ADORA2A Gene Variation, Caffeine, and Emotional Processing: A Multi-level Interaction on Startle Reflex

Katharina Domschke*, Agnieszka Gajewska, Bernward Winter, Martin J. Herrmann, Bodo Warrings, Andreas Muehlberger, Katherina Wosnitza, Evelyn Glotzbach, Annette Conzelmann, Andrea Dlugos, Manfred Fobker, Christian Jacob, Volker Arolt, Andreas Reif, Paul Pauli, Peter Zwanzger, Juergen Deckert

*Corresponding author for this work

Research output: Contribution to journalArticleAcademicpeer-review


There is converging evidence for genetic, biochemical, and neuropsychological factors to increase the risk for anxiety and anxiety disorders. The pathogenesis of anxiety disorders is assumed to be influenced by a complex interaction of these individual risk factors on several levels, affecting intermediate phenotypes of anxiety such as the startle reflex. Thus, in the present double-blind, placebo-controlled study we attempted to paradigmatically investigate a multi-level pathogenetic model of anxiety by testing the effect of 300?mg caffeine citrate as an antagonist at the adenosine A2A receptor vs placebo on the emotion-potentiated (unpleasant, neutral, and pleasant International Affective Picture System pictures) startle reflex in 110 healthy individuals (male=56, female=54) stratified for the adenosine A2A receptor (ADORA2A) 1976T>C polymorphism (rs5751876). In addition to the expected main effect of picture category (highest startle amplitude for unpleasant, lowest for pleasant pictures) groups across all ADORA2A 1976T>C genotype and intervention (caffeine vs placebo) groups, an interaction effect of genotype, intervention, and picture category was discerned: In ADORA2A 1976TT risk genotype carriers, highest startle magnitudes were observed after caffeine administration in response to unpleasant pictures, with this effect arising particularly from the female subgroup. Our data point to a complex, multi-level, and potentially gender-specific pathogenetic model of anxiety, with genetic and biochemical factors interactively increasing the risk of maladaptive emotional processing and thereby possibly also anxiety disorders. The present findings may eventually aid in improving primary and secondary prevention by sharpening the risk profiles of anxiety-prone individuals.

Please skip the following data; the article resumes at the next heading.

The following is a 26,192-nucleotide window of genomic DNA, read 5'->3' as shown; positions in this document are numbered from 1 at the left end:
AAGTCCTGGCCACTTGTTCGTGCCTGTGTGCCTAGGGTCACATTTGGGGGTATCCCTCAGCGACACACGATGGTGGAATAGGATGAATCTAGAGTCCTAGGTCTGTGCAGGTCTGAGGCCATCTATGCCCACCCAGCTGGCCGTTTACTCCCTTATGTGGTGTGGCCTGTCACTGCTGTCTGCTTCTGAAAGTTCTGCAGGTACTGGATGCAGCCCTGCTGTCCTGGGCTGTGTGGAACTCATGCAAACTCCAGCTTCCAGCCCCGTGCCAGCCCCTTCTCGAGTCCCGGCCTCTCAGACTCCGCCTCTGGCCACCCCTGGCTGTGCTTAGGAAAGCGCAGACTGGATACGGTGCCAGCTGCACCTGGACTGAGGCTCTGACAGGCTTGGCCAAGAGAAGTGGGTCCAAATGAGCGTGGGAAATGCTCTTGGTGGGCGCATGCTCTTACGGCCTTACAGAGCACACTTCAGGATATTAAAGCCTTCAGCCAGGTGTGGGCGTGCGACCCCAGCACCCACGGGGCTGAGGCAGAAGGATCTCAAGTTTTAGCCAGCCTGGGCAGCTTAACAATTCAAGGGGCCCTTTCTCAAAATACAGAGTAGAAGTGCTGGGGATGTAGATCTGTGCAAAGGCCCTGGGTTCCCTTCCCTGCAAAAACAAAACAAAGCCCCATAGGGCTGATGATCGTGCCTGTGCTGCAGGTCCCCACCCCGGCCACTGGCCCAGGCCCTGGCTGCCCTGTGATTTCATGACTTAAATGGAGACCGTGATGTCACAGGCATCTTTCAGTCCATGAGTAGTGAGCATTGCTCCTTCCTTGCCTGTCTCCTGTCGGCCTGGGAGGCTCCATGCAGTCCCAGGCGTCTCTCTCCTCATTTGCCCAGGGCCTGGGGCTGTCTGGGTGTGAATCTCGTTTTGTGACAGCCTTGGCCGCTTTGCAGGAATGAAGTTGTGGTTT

Original languageEnglish
Pages (from-to)759-769
Issue number3
Publication statusPublished - Feb 2012


  • adenosine
  • caffeine
  • panic disorder
  • emotional processing
  • startle

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